IDDBA shares deli trends, data
IDDBA says those consumers who continue to shop these areas are looking for better deals and more bang for their buck. In-store delis are feeling the impact, with nearly one in five experiencing a drop in gross income over the past year - but that means that four in five are still holding strong. Trends in thriving delis include meal deals, cross-merchandising, a return to traditional comfort foods, and ethnic food offerings that match local demographics.
Inside the shopper's mind
Taste, price/value, freshness, cleanliness, and quality of deli items are the qualities consumers value most in the deli and prepared foods departments. Fewer consumers put a high value on organic, local, and imported designations than they did during the economic boom, and brand loyalty has weakened.
Instead, they are looking for value – in the words of one shopper, "The price per pound of deli items has increased too much, so I look for sales."
However, well-to-do shoppers continue to be attracted by healthful prepared foods programs, and many of them have actually increased their purchases of supermarket ready-to-eat and heat-and-serve meals.
Most folks are reducing restaurant spending without increasing their deli meal purchases. Roughly one-half of Americans bought meals at the in-store deli less often over the last year, with one-third of those doing so "much less often," according to the latest IDDBA research. Many shoppers say they are "more concerned about price than time right now." In the future, retailers will turn to more pricing tactics, promotion, menu composition, and in-store aesthetics.
Return to comfort foods
Financial instability is leading many consumers to seek consistency in other areas of their lives, and that has manifested itself in a demand for iconic deli foods - although an increasingly sophisticated consumer palate means that shoppers like a little twist on tradition.
Few things say "deli" more than old-fashioned potato salad, and manufacturers report that sales of their traditional potato salads are strong. They're also experimenting with trendier versions of the classic that feature specialty potatoes or spicy sauces. Fried chicken meal deals, macaroni salad, chowder, and chicken noodle soup are strong players in the comfort category.
Of course, comfort foods vary from culture to culture, and an area's demographics largely determine customer cravings. Large Hispanic populations in the Southwest and West Coast have created a demand for authentic foods from Latin American cuisines, while foods like Paneer (a fresh cheese) and naan (a flatbread) are popular in areas with large Indian populations.
Hot trends in deli equipment include multipurpose pieces that use space efficiently, save energy, and allow delis to more easily merchandise their products. Several manufacturers offer multi-temperature cases for cross-merchandising frozen, refrigerated, and nonperishable items. And, to save energy, they are developing LED (light-emitting diode) systems for service cases. LEDs use much less energy than fluorescent bulbs, have a longer lifespan, and produce less heat, resulting in long-term savings all around.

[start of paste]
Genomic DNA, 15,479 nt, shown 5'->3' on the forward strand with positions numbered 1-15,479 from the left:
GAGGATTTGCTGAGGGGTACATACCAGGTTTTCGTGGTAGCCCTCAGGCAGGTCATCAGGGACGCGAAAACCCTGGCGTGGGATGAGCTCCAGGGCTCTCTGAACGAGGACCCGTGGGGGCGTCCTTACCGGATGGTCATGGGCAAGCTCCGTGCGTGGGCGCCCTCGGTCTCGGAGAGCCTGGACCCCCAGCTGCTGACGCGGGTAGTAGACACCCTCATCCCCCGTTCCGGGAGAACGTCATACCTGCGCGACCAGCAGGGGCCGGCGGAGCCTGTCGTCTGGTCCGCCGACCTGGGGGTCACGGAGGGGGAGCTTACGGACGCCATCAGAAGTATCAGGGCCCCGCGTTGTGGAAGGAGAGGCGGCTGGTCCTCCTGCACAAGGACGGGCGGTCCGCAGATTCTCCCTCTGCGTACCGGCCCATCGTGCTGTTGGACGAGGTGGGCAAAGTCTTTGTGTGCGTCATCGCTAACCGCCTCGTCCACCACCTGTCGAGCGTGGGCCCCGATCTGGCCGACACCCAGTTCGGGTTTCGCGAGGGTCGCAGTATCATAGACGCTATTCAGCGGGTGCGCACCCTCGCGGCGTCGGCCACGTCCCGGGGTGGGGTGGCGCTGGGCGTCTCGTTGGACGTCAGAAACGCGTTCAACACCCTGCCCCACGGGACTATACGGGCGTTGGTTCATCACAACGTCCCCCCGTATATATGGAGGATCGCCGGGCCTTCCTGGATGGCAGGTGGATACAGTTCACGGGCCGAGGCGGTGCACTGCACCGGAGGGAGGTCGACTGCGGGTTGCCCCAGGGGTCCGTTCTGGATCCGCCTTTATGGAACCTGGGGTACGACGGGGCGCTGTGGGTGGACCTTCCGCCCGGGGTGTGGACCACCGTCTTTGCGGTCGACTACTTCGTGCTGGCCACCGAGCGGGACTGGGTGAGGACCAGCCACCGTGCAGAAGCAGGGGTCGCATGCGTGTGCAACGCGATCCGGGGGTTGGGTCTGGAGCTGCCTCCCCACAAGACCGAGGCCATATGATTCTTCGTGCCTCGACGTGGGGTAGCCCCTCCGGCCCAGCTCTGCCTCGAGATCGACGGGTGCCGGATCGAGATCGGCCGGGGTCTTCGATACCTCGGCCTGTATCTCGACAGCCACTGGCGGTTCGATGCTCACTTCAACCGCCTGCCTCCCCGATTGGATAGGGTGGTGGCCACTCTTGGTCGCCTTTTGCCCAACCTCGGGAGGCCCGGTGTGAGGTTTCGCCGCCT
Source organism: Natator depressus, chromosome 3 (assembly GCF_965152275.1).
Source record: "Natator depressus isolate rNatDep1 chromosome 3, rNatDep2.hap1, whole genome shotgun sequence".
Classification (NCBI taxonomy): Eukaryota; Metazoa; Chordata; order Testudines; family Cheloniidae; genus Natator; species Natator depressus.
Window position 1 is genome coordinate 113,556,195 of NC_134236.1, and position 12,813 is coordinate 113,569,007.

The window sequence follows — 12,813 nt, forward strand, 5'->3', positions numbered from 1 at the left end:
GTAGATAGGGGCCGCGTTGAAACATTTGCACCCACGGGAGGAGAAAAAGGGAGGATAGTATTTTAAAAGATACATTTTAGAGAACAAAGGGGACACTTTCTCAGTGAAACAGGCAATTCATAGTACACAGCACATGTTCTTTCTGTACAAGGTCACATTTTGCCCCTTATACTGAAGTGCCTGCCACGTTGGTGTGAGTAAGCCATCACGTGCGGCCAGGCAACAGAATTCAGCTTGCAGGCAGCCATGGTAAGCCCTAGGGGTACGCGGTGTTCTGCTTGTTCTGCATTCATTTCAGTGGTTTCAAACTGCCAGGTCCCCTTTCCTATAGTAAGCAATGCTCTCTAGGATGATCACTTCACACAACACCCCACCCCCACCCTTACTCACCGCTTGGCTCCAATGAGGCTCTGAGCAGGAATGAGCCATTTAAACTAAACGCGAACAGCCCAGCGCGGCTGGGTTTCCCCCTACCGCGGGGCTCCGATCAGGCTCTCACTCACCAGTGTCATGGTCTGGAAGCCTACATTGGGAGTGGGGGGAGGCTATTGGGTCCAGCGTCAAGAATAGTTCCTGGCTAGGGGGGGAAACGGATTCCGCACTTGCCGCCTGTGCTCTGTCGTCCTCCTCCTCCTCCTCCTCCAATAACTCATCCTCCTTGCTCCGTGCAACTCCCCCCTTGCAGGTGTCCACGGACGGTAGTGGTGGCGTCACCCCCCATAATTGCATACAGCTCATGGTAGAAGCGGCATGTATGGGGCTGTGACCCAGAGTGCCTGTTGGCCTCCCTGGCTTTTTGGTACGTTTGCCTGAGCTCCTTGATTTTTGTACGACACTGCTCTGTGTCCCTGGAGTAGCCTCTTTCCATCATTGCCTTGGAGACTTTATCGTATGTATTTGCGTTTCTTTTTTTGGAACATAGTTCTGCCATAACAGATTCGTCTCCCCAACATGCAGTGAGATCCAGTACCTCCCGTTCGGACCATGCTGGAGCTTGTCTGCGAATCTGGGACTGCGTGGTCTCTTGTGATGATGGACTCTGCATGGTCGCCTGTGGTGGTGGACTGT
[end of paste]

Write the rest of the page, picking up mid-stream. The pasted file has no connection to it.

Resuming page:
Convenience, looks, durability, food safety, and the environment all come into play when consumers weigh the pros and cons of different packaging. Deli operators and suppliers must also factor in a patchwork of local packaging laws when choosing containers. Several American cities have outlawed polystyrene trays for use in the deli, and have banned or taxed some types of take-out containers. Plastic tub packaging continues to win over consumers because it is easier to handle than zip bags and vacuum bags.
Consumers cut deli meat purchases
Before the financial bust, premium and imported deli meats were the next big thing. Now, consumers are scaling back, looking to get more protein per penny. They are opting for prepackaged meats over sliced-to-order meats from the service deli.
Said one consumer, "Although the deli items are fresh and much healthier, it is not as cost effective as purchasing the pre-packaged items."
While consumers keep their eyes on the price, manufacturers are trying to get them to think about the overall value proposition of different deli meats. Consumers may be willing to pay a little more for meats they believe are better for them-perhaps because of reduced sodium, added ingredients like olive oil, or natural processing methods.
Cross-merchandising complete meals
Cross-merchandising-either by bringing non-deli foods into the deli or bringing deli foods to other areas of the store-is a hot trend. For example, Supervalu recently launched "Simply Good Meals," which displays meal components in cases that are positioned in several spots throughout the store, including the deli, meat, and produce sections.
What's in Store 2010 details consumer and industry trends affecting the dairy case, cheese case, bakery, deli, and foodservice departments. Its 165 tables, developed in cooperation with leading industry firms and associations, include department sales, per capita consumption, consumer preferences, and random-weight, UPC, and private label sales data.
The full report is available from IDDBA. The cost is $99 for IDDBA members and $399 for non-members, plus shipping and handling. Purchasers of the report also gain on-line access to quarterly random weight sales data throughout the year. For more information, or to order, call the IDDBA Education Department at 608-310-5000 or visit the organization's Web site, www.iddba.org.